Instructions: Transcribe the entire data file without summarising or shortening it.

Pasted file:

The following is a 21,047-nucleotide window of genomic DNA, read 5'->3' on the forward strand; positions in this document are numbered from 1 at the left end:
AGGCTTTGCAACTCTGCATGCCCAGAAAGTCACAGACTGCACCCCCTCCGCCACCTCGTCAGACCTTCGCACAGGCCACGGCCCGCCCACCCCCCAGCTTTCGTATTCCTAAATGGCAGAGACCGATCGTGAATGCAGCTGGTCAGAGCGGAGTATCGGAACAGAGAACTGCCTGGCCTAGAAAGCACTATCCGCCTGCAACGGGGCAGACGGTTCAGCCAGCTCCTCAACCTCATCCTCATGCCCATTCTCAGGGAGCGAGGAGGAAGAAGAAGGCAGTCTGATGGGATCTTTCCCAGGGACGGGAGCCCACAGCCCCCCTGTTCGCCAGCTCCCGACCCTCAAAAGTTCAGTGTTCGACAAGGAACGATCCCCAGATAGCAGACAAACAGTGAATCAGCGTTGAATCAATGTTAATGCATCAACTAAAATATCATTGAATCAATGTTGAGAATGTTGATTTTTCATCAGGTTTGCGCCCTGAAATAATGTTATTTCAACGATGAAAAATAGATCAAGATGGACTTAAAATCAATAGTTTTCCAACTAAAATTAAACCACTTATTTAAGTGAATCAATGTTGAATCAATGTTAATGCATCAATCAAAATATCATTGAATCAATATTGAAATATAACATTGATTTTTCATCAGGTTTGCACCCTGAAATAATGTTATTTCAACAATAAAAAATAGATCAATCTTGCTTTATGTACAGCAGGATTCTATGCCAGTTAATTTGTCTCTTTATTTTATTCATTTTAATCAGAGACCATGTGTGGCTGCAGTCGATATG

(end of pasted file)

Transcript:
The following is a 21,047-nucleotide window of genomic DNA, read 5'->3' on the forward strand; positions in this document are numbered from 1 at the left end:
AGGCTTTGCAACTCTGCATGCCCAGAAAGTCACAGACTGCACCCCCTCCGCCACCTCGTCAGACCTTCGCACAGGCCACGGCCCGCCCACCCCCCAGCTTTCGTATTCCTAAATGGCAGAGACCGATCGTGAATGCAGCTGGTCAGAGCGGAGTATCGGAACAGAGAACTGCCTGGCCTAGAAAGCACTATCCGCCTGCAACGGGGCAGACGGTTCAGCCAGCTCCTCAACCTCATCCTCATGCCCATTCTCAGGGAGCGAGGAGGAAGAAGAAGGCAGTCTGATGGGATCTTTCCCAGGGACGGGAGCCCACAGCCCCCCTGTTCGCCAGCTCCCGACCCTCAAAAGTTCAGTGTTCGACAAGGAACGATCCCCAGATAGCAGACAAACAGTGAATCAGCGTTGAATCAATGTTAATGCATCAACTAAAATATCATTGAATCAATGTTGAGAATGTTGATTTTTCATCAGGTTTGCGCCCTGAAATAATGTTATTTCAACGATGAAAAATAGATCAAGATGGACTTAAAATCAATAGTTTTCCAACTAAAATTAAACCACTTATTTAAGTGAATCAATGTTGAATCAATGTTAATGCATCAATCAAAATATCATTGAATCAATATTGAAATATAACATTGATTTTTCATCAGGTTTGCACCCTGAAATAATGTTATTTCAACAATAAAAAATAGATCAATCTTGCTTTATGTACAGCAGGATTCTATGCCAGTTAATTTGTCTCTTTATTTTATTCATTTTAATCAGAGACCATGTGTGGCTGCAGTCGATATG